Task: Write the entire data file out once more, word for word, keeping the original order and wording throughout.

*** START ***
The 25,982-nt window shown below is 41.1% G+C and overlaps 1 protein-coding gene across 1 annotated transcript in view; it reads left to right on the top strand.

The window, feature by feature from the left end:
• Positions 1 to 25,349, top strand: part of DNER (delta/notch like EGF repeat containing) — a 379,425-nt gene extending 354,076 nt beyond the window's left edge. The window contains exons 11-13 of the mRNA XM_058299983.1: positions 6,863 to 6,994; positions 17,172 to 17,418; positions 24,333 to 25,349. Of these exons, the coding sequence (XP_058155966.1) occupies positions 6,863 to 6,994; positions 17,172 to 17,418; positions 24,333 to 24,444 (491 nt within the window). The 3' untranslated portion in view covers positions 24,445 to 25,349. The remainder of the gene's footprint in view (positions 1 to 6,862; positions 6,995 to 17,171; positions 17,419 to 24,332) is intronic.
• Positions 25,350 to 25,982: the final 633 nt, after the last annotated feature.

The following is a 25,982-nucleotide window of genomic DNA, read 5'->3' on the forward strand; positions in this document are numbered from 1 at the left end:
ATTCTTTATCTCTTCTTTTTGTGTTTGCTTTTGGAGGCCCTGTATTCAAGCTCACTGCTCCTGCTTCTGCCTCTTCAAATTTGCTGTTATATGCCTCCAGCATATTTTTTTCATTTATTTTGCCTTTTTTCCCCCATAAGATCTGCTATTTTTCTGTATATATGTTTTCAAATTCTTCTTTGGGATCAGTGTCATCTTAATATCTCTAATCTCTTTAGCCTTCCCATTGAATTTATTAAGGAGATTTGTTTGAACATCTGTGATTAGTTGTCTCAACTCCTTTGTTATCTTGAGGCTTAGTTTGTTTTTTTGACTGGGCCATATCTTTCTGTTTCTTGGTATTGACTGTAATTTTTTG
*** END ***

The 25,982-nt window shown below is 41.1% G+C and overlaps 1 protein-coding gene across 1 annotated transcript in view; it reads left to right on the top strand.

The window, feature by feature from the left end:
• Positions 1 to 25,349, top strand: part of DNER (delta/notch like EGF repeat containing) — a 379,425-nt gene extending 354,076 nt beyond the window's left edge. The window contains exons 11-13 of the mRNA XM_058299983.1: positions 6,863 to 6,994; positions 17,172 to 17,418; positions 24,333 to 25,349. Of these exons, the coding sequence (XP_058155966.1) occupies positions 6,863 to 6,994; positions 17,172 to 17,418; positions 24,333 to 24,444 (491 nt within the window). The 3' untranslated portion in view covers positions 24,445 to 25,349. The remainder of the gene's footprint in view (positions 1 to 6,862; positions 6,995 to 17,171; positions 17,419 to 24,332) is intronic.
• Positions 25,350 to 25,982: the final 633 nt, after the last annotated feature.

The following is a 25,982-nucleotide window of genomic DNA, read 5'->3' on the forward strand; positions in this document are numbered from 1 at the left end:
ATTCTTTATCTCTTCTTTTTGTGTTTGCTTTTGGAGGCCCTGTATTCAAGCTCACTGCTCCTGCTTCTGCCTCTTCAAATTTGCTGTTATATGCCTCCAGCATATTTTTTTCATTTATTTTGCCTTTTTTCCCCCATAAGATCTGCTATTTTTCTGTATATATGTTTTCAAATTCTTCTTTGGGATCAGTGTCATCTTAATATCTCTAATCTCTTTAGCCTTCCCATTGAATTTATTAAGGAGATTTGTTTGAACATCTGTGATTAGTTGTCTCAACTCCTTTGTTATCTTGAGGCTTAGTTTGTTTTTTTGACTGGGCCATATCTTTCTGTTTCTTGGTATTGACTGTAATTTTTTG